“Caring for the dying means helping the dying discover that, in their increasing weakness, God’s strength becomes visible.”— Henri Nouwen (Our Greatest Gift: A Meditation on Dying and Caring), p. 87.
One of the most common clichés I hear among those in the pro-life movement is, “What if the child being aborted finds a cure for cancer?” This is a valid question, but it’s incomplete. The assumption encompasses our societal view that discovering something new – a cure, for example – supersedes care.
What that means is that those of us in Western culture generally do not value dependence, infirmity, disability, weakness – in a word, suffering. Instead, we strive for autonomy, optimal physical fitness, and inner strength. Again, this is not bad to care for our bodies and minds well. In fact, it is honoring the Holy Spirit who dwells within us. But the point I am trying to make is that worldly success is not akin to God’s way.
God’s way is through the path of suffering.
The dying know this well. Their willingness to shed, bit by bit, their pretenses, their facades, and their independence is not easy. We are led to believe that finding a cure is more valuable than accompanying the one who is passing from this world to the next. To care for others is to love them in the midst of their suffering and to, in fact, reflect to them the beauty and power of their weakness so that they may die well and in peace.
Henri Nouwen wrote on how we can assist others who are dying to understand that we care for them and are not trying to fix their condition or solve their problems. The following reflections are guideposts for all of us to understand how we can move from a mentality of cure to journeying with another in love and self-gift.
“Caring for others is…helping them to overcome that enormous temptation of self-rejection.”— Nouwen, p. 57
First, it’s important to acknowledge the human need to be self-sufficient. Death often forces a person to slow down, when s/he has been active and busy living life without the need for help or assistance. As we age, our bodies slow down. We can’t walk as quickly. We begin to hurt from arthritis or other inflammatory conditions. Our vision fades. Our hearing becomes muffled. Our depth perception and reaction time when driving may impede our ability to safely transport ourselves.
If death does not come for us quickly, we continue to fade away until we reach a point where the car keys are taken away and someone else takes us to the doctor’s appointment. An adult child may check in daily to help with daily chores, such as cooking or cleaning. Even the humiliation of having another bathe and help feed us is a real possibility.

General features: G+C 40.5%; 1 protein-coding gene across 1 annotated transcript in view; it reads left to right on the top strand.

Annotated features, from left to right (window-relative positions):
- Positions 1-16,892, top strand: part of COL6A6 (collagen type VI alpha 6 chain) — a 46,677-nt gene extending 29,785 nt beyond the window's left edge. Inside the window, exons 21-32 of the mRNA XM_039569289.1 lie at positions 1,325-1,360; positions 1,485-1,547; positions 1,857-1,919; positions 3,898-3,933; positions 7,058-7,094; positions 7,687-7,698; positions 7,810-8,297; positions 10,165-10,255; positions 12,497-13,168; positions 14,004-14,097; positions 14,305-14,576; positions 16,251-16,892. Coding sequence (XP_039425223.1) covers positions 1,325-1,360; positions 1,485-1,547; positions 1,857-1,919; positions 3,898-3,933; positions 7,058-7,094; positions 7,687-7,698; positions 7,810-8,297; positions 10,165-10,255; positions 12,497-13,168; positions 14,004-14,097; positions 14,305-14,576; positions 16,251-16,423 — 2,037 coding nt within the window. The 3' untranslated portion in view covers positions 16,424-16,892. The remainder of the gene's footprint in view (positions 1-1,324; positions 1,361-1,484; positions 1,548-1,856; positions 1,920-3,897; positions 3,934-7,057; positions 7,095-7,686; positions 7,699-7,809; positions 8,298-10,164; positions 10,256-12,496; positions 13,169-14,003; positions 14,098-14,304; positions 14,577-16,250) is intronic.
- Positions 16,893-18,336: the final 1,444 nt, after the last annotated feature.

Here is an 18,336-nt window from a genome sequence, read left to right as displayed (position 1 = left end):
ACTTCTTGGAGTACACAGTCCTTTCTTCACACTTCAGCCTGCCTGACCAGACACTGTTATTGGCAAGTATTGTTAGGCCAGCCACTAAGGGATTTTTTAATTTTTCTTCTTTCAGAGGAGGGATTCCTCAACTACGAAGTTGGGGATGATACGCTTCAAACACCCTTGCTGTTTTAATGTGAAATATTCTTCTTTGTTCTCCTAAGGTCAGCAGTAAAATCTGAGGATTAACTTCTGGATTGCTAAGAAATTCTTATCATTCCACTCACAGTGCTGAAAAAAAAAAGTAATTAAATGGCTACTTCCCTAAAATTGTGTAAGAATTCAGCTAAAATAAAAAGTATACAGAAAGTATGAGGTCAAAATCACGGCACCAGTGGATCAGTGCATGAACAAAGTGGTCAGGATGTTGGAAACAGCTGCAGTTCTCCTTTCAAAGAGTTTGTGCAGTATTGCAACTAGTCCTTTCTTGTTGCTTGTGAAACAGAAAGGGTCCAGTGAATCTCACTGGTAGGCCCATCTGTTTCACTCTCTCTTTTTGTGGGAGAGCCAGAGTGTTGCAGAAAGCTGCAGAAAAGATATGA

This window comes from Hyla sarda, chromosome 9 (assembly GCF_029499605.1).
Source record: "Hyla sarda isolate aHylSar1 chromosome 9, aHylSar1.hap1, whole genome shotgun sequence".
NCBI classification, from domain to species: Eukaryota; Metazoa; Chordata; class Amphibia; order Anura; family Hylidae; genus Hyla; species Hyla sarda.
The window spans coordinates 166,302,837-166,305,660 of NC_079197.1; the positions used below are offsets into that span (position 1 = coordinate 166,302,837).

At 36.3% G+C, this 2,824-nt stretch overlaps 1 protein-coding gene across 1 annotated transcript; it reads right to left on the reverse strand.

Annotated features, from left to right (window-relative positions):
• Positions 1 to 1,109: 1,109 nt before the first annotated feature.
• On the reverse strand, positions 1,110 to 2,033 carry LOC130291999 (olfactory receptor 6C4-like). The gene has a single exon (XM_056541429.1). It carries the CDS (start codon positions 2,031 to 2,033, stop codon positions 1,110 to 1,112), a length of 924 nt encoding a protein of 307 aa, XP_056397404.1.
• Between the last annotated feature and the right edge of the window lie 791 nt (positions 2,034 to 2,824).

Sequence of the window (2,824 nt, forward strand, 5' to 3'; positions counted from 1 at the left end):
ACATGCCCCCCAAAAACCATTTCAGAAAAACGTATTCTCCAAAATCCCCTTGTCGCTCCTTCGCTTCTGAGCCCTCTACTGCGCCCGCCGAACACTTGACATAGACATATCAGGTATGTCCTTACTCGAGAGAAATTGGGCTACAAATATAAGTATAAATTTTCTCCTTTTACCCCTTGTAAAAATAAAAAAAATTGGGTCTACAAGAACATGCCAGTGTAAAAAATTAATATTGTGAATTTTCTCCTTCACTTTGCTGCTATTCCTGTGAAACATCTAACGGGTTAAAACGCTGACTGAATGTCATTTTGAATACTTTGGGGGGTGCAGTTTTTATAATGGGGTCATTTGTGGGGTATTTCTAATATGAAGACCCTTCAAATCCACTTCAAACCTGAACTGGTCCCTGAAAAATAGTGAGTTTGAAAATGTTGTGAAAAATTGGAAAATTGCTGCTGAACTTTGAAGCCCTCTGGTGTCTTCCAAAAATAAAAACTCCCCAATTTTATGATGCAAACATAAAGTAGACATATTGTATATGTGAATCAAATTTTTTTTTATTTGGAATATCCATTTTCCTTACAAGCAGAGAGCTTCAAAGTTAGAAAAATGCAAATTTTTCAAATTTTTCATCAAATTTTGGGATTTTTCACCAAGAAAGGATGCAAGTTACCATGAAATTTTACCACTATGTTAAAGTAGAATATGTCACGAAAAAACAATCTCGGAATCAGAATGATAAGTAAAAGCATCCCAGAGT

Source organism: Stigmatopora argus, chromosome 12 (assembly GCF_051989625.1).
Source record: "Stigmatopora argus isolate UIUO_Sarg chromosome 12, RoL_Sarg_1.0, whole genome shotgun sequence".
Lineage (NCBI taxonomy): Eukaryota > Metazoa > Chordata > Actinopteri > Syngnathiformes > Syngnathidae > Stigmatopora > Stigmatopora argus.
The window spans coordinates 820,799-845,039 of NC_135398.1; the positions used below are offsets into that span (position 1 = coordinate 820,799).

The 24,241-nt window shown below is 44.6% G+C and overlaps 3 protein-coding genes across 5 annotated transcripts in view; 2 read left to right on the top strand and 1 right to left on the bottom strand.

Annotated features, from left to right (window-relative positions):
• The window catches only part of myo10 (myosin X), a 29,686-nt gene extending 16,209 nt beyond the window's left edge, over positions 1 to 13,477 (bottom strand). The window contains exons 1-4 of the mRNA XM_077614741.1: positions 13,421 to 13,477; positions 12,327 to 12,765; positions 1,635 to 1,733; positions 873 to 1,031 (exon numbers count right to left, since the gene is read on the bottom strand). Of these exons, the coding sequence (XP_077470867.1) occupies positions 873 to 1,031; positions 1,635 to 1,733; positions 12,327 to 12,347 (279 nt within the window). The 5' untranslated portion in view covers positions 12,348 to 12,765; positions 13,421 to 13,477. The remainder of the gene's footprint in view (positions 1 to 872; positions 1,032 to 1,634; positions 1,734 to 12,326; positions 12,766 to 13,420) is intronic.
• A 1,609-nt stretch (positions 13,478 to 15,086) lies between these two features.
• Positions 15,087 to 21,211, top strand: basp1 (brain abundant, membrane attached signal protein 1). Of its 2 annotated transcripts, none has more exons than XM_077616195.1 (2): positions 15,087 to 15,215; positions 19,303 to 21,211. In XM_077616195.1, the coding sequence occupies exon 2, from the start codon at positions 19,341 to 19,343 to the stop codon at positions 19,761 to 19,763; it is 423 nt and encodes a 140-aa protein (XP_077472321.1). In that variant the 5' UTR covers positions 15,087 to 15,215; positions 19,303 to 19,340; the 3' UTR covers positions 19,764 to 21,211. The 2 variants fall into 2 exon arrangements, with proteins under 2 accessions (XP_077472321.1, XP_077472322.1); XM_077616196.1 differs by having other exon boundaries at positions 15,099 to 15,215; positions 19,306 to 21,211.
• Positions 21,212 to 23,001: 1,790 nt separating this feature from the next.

In such moments, the underlying darkness is that of self-rejection, because we (erroneously) believe we were made for activity and productivity rather than passive acceptance and surrender. Yet that is the way of God in the form of Jesus – to walk the road to Calvary and permit Himself to be subjected to whatever others might to do Him.
“To help each other die well is to help each other claim the fruitfulness in our weakness.”
As Christians, part of the work of caring for the infirm, disabled, and dying involves sharing with the person how their lives are still worthwhile and ways in which they can still derive meaning from their dependence on others. It is a false notion that we become “burdens” to those who care for us when we age or become ill, but the reality is that we live on long after our death – in the form of our progeny, by way of the gifts and talents we’ve left behind, and even in the process of how we pass from earth to the afterlife.
Good care for the dying means we walk together in the truth that our weakness transforms us and others, bearing fruit that remains.
“The resurrection does not solve our problems about dying and death. It is not the happy ending to our life’s struggle, nor is it the big surprise that God has kept in store for us.”
Another common misunderstanding in our modern society is that being a Christian translates into this solar spirituality of handling suffering and bearing our crosses cheerfully and gratefully. “Just focus on the resurrection,” we’re told. Or maybe, “Try to be grateful. Find joy in every day.” These are true, but they ring hollow as empty platitudes for a person who is in the throes of intense pain and internal darkness.
The reminder that the resurrection, while remaining our steadfast hope, does not neatly explain or resolve the mystery surrounding dying and death. We can’t assume the fallacy that “Jesus is the answer” when, in fact, we must move through the passage of darkness, purgation, and purification. Dying is a complex process, one we all must face. And to do so with courage means that we acknowledge the truth of our pain, our anger, our depression, our fears and allow that to become the means by which we surrender the ugliness and suffering into the mystery of God.